Holy Pauses for Holy Week

An Invitation for Intentional Reflection, Discussion, and Action during Holy Week

Dear IFFP Community,

Blessings to you this Holy Week! This year, I am happy to offer creative opportunities for all of us to engage in during this important time on the Christian calendar.  Below you will find a series of holy pauses that I encourage you and/or your families to complete on Maundy Thursday, Good Friday, Holy Saturday, and Easter Sunday. 

Holy Week centers around the final days of Jesus’s life, his death on a cross, and his resurrection story. There are many themes to reflect upon, no matter one’s religious tradition or belief system – themes of friendship, sacrifice, servanthood, unjust systems of power, everlasting love, and hope in the midst of despair. 

Please note: the scriptures that I have included below are typical excerpts from the Bible read during Holy Week. These texts are not meant to promote any one belief, but rather to be utilized by all of our IFFP members to reflect upon larger lessons that can be drawn from these sacred stories.

I hope that you or your family at large will consider carving out time for these holy pauses, and find them meaningful. I look forward to hearing about your experiences with this if you feel moved to share.

Wishing you a blessed Passover, Easter, and Spring.

With love,

Rev. Sam

Holy Pause 1: Maundy Thursday (April 14th)

“The Last Supper with Jesus and his Friends”

1. You may begin by reading this story from the Bible
John 13:1, 5-7, 12-16 [Jesus Washes the Disciples’ Feet] Now before the festival of the Passover, Jesus knew that his hour had come to depart from this world and go to the Father. Having loved his own who were in the world, he loved them to the end. 5 Jesus poured water into a basin and began to wash the disciples’ feet and to wipe them with the towel that was tied around him. 6 He came to Simon Peter, who said to him, “Lord, are you going to wash my feet?” 7 Jesus answered, “You do not know now what I am doing, but later you will understand.” 

12 After Jesus had washed the disciples’ feet, had put on his robe, and had returned to the table, he said to them, “Do you know what I have done to you? 13 You call me Teacher and Lord—and you are right, for that is what I am. 14 So if I, your Lord and Teacher, have washed your feet, you also ought to wash one another’s feet. 15 For I have set you an example, that you also should do as I have done to you. 16 Very truly, I tell you, servants are not greater than their master, nor are messengers greater than the one who sent them. 

Mark 14:22-25 [The Last Supper] While they were eating, Jesus took bread, and when he had given thanks, he broke it and gave it to his disciples, saying, “Take it; this is my body.” 23 Then he took a cup, and when he had given thanks, he gave it to them, and they all drank from it. 24 “This is my blood of the covenant, which is poured out for many,” he said to them. 25 “Truly I tell you, I will not drink again from the fruit of the vine until that day when I drink it new in the kingdom of God.”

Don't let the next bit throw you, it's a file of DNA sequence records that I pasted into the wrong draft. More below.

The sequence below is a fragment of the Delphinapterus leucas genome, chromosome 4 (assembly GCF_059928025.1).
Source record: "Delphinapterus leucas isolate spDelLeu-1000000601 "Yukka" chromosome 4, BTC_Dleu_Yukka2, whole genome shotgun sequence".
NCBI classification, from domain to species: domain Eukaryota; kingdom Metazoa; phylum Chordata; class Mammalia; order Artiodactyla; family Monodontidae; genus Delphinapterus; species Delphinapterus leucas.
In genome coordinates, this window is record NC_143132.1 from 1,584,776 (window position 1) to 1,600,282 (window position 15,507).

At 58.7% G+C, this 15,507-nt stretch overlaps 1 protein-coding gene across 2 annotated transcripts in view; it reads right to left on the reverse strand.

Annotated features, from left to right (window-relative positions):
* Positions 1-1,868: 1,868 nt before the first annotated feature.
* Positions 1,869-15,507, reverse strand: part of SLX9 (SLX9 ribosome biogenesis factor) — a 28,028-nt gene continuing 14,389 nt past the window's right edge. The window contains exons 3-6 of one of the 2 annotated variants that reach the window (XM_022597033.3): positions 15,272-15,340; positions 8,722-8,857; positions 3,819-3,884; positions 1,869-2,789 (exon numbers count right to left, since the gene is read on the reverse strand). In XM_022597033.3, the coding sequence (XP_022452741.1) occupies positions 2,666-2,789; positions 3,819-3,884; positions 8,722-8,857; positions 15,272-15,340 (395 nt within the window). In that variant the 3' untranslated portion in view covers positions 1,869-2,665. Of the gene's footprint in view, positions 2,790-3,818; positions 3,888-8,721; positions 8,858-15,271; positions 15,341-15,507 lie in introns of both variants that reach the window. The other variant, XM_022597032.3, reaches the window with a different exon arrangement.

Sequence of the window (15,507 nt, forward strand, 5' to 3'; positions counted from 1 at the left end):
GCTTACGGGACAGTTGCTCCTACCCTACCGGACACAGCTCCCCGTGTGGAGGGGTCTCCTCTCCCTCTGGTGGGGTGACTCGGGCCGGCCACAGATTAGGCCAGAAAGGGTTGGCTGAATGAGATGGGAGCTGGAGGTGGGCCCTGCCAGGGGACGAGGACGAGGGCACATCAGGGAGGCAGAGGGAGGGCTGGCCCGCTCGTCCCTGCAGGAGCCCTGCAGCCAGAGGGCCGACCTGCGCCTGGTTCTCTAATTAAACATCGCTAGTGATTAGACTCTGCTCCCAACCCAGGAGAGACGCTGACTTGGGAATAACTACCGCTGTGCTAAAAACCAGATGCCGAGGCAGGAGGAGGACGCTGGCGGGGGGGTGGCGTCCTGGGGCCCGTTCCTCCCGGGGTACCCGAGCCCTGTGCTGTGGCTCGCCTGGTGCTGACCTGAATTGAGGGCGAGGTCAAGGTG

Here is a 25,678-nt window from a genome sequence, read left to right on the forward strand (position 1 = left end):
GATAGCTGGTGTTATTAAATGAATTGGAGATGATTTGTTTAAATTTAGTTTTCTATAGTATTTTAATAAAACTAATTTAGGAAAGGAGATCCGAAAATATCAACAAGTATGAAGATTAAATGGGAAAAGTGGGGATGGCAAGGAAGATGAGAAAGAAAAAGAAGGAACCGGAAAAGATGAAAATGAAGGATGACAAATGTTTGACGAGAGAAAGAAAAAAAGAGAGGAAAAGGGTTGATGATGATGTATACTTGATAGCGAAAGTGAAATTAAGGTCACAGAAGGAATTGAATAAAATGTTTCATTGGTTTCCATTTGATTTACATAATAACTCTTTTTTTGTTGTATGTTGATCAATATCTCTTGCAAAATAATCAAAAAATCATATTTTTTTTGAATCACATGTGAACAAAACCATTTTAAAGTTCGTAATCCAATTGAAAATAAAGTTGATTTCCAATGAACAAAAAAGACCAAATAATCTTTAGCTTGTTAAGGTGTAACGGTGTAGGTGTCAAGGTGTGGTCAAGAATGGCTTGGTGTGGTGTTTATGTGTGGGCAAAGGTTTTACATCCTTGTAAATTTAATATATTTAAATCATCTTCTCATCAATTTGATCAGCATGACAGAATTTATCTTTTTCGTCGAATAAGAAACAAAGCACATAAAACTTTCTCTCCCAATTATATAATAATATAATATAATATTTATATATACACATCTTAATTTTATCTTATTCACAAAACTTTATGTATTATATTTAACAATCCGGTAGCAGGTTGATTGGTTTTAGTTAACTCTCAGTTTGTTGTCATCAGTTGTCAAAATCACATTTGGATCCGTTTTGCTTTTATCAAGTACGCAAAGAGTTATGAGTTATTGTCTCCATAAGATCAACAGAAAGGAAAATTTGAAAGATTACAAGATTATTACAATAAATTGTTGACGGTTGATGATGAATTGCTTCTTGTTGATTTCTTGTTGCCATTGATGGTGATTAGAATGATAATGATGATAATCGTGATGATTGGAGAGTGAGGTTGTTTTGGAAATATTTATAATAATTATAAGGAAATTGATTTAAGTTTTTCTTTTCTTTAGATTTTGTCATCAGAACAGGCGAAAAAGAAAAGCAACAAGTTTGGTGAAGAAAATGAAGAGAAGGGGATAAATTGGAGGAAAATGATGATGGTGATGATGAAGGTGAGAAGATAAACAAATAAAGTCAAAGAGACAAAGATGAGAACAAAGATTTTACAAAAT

2. Next, discuss or reflect upon some of these questions
What about this story especially speaks to you? Is there a central message? What can this story teach us about what it means to be a servant to others? What are ways in which you feel motivated to tend to the needs of others close to you and from around the world?
3. You are invited to engage in this action
Washing Hands or Feet: Take turns washing the hands or feet of a family member or friend. Then, have that person wash your hands or feet. Afterward, ask one another what it felt like to care for each other in this way and to receive the other person’s care.  If you are doing this practice alone, wash your hands or feet slowly and notice what the water feels like on your skin. Ask yourself: how can a simple act, like washing my hands and feet, be so healing?
4. End this practice with an interfaith prayer
Make Us Instruments of Peace

Kindle in our hearts, oh eternal and loving God, gratitude for the memory of those who have gone before.
Kindle in our hearts, eternal and loving God, courage to face the tragedies of life.
Kindle wisdom to learn from the pains and tribulations of the past, praying now so that we may learn from our errors.
Kindle strength in our hearts, so that we may be used to relieve oppression that too many endure.
Kindle in our hearts charity so that we may see unity in everyone, everyone across this grand and glorious world.
Make us instruments of your peace. Go now to become an instrument of peace and the proud bearer of God’s glory. Amen.

-Susan Suchocki Brown
turquoise painted cross

Holy Pause 2: Good Friday

(April 15th)

“When Jesus Died on a Cross”

1. You may begin by reading this story from the Bible
These are the different Gospel accounts of Jesus’ last words spoken before he died:

Mark 15:34; Matthew 27:46: “My God, my God, why have you forsaken me?”

Luke 23:34: “Father, forgive them; for they do not know what they are doing.” 

Luke 23:43: “Truly I tell you, today you will be with me in Paradise.” 

Luke 23:46: “Father, into your hands I commend my spirit.”

John 19:26-27: “Woman, here is your son . . . Here is your mother.” 

John 19:28: “I am thirsty.” 

John 19:30: “It is finished.”
2. Next, discuss or reflect upon some of these questions
Which of these final words resonates most with you? When looking at these words together, what do they teach us about Jesus and/or about suffering? Where do you see suffering in the world – and what particular words would you use to describe the sort of pain people are feeling?
3. You are invited to engage in this action
Artistic Expression: Choose one of Jesus’ final words and reflect upon it in an artistic way. Be inspired by these words to draw a picture, write a poem, or play original music. You may also want to meditate on the words as you walk in nature or even down a busy street. How are these words coming alive for you and what new lessons are you able to draw from them through further exploration?
4. End this practice with an interfaith prayer
A Prayer for Victims of Violence

In the midst of a noisy city, where violence is often too much with us, in a land teeming with rancor, we lift up our prayer of life to the Holy, by whatsoever name we may call it.
We pray for victims of violence, those whose loved ones have been taken from them, that they might be healed in their hurt and come to forgive. We pray, too, for the perpetrators of violence, that they might be redeemed and made whole, and learn to live in peace. And we pray for those who have been executed, that their families might be made whole. 
We pray for those of us who are torn and tormented by angry voices, vindictive voices, and for those who are tempted to join them. May we have the courage to reject vengeance, and to restore the wholeness of community, and bring reconciliation.